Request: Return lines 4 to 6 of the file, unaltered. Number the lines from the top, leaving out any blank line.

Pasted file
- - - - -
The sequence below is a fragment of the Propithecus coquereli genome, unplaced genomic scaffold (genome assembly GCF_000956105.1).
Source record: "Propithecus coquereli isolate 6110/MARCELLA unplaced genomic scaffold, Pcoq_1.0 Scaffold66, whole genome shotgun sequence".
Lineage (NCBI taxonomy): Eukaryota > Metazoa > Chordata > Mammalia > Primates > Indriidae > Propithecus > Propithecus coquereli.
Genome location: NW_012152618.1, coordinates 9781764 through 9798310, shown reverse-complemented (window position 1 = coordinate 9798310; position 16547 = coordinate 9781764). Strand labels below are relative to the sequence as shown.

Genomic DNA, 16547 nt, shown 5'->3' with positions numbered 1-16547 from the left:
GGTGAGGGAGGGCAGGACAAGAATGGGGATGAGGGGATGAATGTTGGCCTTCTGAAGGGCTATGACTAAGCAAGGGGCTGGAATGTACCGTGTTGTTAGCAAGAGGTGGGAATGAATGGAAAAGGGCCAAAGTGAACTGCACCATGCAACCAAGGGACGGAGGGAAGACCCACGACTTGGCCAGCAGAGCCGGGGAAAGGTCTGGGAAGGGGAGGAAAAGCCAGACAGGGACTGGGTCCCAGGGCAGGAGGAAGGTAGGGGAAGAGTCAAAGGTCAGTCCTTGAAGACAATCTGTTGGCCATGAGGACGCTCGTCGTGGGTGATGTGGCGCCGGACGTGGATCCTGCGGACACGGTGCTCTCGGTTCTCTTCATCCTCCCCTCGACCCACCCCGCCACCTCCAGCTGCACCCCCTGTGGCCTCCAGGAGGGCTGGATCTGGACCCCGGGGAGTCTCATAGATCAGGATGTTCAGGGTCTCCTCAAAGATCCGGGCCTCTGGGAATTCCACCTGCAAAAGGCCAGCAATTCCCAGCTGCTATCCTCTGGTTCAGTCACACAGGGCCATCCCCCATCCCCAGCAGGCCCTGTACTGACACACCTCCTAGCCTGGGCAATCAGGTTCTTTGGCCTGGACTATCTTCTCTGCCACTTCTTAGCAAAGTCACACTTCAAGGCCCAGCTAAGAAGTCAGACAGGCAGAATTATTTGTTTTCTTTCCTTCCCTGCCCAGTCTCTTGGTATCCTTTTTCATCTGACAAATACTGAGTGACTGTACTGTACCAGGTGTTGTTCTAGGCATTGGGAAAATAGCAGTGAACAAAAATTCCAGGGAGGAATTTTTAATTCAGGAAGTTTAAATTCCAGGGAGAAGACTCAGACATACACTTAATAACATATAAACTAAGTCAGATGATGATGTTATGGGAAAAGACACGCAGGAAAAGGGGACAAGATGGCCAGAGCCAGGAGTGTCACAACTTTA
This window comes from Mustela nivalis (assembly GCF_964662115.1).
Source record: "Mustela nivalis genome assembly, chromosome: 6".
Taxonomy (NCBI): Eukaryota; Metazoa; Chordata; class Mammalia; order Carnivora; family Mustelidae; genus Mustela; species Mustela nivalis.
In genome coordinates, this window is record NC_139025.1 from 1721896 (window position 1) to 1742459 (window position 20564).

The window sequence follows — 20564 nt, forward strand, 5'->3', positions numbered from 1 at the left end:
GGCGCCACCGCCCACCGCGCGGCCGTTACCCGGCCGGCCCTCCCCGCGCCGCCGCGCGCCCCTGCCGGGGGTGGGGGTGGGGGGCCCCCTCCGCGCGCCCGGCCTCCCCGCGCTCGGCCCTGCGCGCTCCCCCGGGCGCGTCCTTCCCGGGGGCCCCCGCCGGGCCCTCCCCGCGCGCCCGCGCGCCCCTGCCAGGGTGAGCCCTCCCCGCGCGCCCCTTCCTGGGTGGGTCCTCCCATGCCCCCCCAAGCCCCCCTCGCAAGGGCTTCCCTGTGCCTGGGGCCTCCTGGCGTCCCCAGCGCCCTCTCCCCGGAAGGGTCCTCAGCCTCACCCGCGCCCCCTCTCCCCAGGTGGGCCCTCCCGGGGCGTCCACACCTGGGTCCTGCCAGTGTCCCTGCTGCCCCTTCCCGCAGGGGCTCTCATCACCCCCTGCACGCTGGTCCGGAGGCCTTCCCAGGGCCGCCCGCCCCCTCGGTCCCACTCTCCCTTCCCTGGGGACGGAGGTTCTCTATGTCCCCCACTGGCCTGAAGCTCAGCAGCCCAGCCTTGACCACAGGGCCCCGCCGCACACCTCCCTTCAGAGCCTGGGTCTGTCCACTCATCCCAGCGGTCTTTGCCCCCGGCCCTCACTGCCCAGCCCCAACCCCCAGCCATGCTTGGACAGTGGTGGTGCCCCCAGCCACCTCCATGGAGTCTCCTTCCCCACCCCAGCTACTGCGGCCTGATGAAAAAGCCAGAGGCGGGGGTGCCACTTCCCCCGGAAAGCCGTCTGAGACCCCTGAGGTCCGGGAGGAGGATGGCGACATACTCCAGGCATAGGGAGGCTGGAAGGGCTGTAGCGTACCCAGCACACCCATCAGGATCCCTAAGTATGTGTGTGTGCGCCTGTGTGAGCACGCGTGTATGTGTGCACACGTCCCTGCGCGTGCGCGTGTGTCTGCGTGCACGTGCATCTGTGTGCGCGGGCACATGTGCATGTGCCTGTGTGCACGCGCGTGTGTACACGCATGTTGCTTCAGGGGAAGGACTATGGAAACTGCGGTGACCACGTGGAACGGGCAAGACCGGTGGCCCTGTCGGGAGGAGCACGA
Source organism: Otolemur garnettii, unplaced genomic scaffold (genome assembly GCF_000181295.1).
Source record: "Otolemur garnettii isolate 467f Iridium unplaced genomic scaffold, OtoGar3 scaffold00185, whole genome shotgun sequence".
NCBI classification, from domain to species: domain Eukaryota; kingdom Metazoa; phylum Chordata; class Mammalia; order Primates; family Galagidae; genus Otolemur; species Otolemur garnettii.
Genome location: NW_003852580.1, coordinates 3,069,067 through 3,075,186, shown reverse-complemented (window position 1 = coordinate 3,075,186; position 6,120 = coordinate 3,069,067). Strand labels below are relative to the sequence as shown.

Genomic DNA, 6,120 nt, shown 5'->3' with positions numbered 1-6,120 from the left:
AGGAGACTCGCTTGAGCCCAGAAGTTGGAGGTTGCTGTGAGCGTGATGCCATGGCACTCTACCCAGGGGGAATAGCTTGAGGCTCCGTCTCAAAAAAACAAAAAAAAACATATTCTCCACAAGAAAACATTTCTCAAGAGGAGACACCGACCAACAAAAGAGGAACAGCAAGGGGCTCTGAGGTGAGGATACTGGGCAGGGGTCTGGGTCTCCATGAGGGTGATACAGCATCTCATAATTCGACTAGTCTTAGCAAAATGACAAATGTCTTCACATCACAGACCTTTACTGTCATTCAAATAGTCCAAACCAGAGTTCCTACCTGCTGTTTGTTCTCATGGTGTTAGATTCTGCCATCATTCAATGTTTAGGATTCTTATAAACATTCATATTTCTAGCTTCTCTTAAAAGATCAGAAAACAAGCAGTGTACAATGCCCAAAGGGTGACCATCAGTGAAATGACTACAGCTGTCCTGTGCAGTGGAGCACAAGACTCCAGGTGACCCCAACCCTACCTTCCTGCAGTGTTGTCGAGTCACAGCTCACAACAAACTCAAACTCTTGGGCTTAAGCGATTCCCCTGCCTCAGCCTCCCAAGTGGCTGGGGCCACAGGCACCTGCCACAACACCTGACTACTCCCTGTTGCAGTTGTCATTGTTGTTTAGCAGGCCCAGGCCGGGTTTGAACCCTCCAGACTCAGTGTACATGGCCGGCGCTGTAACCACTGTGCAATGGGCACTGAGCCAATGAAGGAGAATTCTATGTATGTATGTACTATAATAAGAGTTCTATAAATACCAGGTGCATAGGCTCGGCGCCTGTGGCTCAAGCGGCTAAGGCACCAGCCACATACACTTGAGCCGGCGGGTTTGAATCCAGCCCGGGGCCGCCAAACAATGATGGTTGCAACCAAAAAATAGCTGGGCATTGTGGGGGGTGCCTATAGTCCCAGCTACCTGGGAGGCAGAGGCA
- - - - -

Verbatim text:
Genome location: NW_012152618.1, coordinates 9781764 through 9798310, shown reverse-complemented (window position 1 = coordinate 9798310; position 16547 = coordinate 9781764). Strand labels below are relative to the sequence as shown.

Genomic DNA, 16547 nt, shown 5'->3' with positions numbered 1-16547 from the left:
GGTGAGGGAGGGCAGGACAAGAATGGGGATGAGGGGATGAATGTTGGCCTTCTGAAGGGCTATGACTAAGCAAGGGGCTGGAATGTACCGTGTTGTTAGCAAGAGGTGGGAATGAATGGAAAAGGGCCAAAGTGAACTGCACCATGCAACCAAGGGACGGAGGGAAGACCCACGACTTGGCCAGCAGAGCCGGGGAAAGGTCTGGGAAGGGGAGGAAAAGCCAGACAGGGACTGGGTCCCAGGGCAGGAGGAAGGTAGGGGAAGAGTCAAAGGTCAGTCCTTGAAGACAATCTGTTGGCCATGAGGACGCTCGTCGTGGGTGATGTGGCGCCGGACGTGGATCCTGCGGACACGGTGCTCTCGGTTCTCTTCATCCTCCCCTCGACCCACCCCGCCACCTCCAGCTGCACCCCCTGTGGCCTCCAGGAGGGCTGGATCTGGACCCCGGGGAGTCTCATAGATCAGGATGTTCAGGGTCTCCTCAAAGATCCGGGCCTCTGGGAATTCCACCTGCAAAAGGCCAGCAATTCCCAGCTGCTATCCTCTGGTTCAGTCACACAGGGCCATCCCCCATCCCCAGCAGGCCCTGTACTGACACACCTCCTAGCCTGGGCAATCAGGTTCTTTGGCCTGGACTATCTTCTCTGCCACTTCTTAGCAAAGTCACACTTCAAGGCCCAGCTAAGAAGTCAGACAGGCAGAATTATTTGTTTTCTTTCCTTCCCTGCCCAGTCTCTTGGTATCCTTTTTCATCTGACAAATACTGAGTGACTGTACTGTACCAGGTGTTGTTCTAGGCATTGGGAAAATAGCAGTGAACAAAAATTCCAGGGAGGAATTTTTAATTCAGGAAGTTTAAATTCCAGGGAGAAGACTCAGACATACACTTAATAACATATAAACTAAGTCAGATGATGATGTTATGGGAAAAGACACGCAGGAAAAGGGGACAAGATGGCCAGAGCCAGGAGTGTCACAACTTTA